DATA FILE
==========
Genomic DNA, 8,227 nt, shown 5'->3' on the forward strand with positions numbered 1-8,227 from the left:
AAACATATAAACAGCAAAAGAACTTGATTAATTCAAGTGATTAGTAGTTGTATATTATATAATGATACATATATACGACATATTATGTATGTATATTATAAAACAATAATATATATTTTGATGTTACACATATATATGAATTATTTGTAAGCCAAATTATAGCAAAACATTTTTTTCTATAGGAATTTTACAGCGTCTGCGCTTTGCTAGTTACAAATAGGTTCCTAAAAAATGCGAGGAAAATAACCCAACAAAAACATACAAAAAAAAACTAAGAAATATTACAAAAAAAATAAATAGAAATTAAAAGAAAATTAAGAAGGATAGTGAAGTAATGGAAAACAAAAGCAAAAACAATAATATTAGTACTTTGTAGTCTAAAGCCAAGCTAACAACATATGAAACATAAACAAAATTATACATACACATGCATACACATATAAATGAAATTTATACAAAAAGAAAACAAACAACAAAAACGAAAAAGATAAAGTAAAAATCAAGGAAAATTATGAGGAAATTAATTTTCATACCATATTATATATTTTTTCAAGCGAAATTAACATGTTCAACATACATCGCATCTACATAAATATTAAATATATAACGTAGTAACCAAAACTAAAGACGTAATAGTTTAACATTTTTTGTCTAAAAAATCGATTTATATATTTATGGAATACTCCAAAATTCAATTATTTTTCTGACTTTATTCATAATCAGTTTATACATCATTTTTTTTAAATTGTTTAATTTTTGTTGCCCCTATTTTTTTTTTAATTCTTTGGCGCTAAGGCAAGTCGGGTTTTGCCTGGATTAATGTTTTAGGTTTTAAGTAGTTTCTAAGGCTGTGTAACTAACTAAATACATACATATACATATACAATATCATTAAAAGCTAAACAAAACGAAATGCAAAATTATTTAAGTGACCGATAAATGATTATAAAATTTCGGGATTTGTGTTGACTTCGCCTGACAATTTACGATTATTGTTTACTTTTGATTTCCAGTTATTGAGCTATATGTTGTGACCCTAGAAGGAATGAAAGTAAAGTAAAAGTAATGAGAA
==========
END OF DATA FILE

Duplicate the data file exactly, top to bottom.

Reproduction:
Genomic DNA, 8,227 nt, shown 5'->3' on the forward strand with positions numbered 1-8,227 from the left:
AAACATATAAACAGCAAAAGAACTTGATTAATTCAAGTGATTAGTAGTTGTATATTATATAATGATACATATATACGACATATTATGTATGTATATTATAAAACAATAATATATATTTTGATGTTACACATATATATGAATTATTTGTAAGCCAAATTATAGCAAAACATTTTTTTCTATAGGAATTTTACAGCGTCTGCGCTTTGCTAGTTACAAATAGGTTCCTAAAAAATGCGAGGAAAATAACCCAACAAAAACATACAAAAAAAAACTAAGAAATATTACAAAAAAAATAAATAGAAATTAAAAGAAAATTAAGAAGGATAGTGAAGTAATGGAAAACAAAAGCAAAAACAATAATATTAGTACTTTGTAGTCTAAAGCCAAGCTAACAACATATGAAACATAAACAAAATTATACATACACATGCATACACATATAAATGAAATTTATACAAAAAGAAAACAAACAACAAAAACGAAAAAGATAAAGTAAAAATCAAGGAAAATTATGAGGAAATTAATTTTCATACCATATTATATATTTTTTCAAGCGAAATTAACATGTTCAACATACATCGCATCTACATAAATATTAAATATATAACGTAGTAACCAAAACTAAAGACGTAATAGTTTAACATTTTTTGTCTAAAAAATCGATTTATATATTTATGGAATACTCCAAAATTCAATTATTTTTCTGACTTTATTCATAATCAGTTTATACATCATTTTTTTTAAATTGTTTAATTTTTGTTGCCCCTATTTTTTTTTTAATTCTTTGGCGCTAAGGCAAGTCGGGTTTTGCCTGGATTAATGTTTTAGGTTTTAAGTAGTTTCTAAGGCTGTGTAACTAACTAAATACATACATATACATATACAATATCATTAAAAGCTAAACAAAACGAAATGCAAAATTATTTAAGTGACCGATAAATGATTATAAAATTTCGGGATTTGTGTTGACTTCGCCTGACAATTTACGATTATTGTTTACTTTTGATTTCCAGTTATTGAGCTATATGTTGTGACCCTAGAAGGAATGAAAGTAAAGTAAAAGTAATGAGAA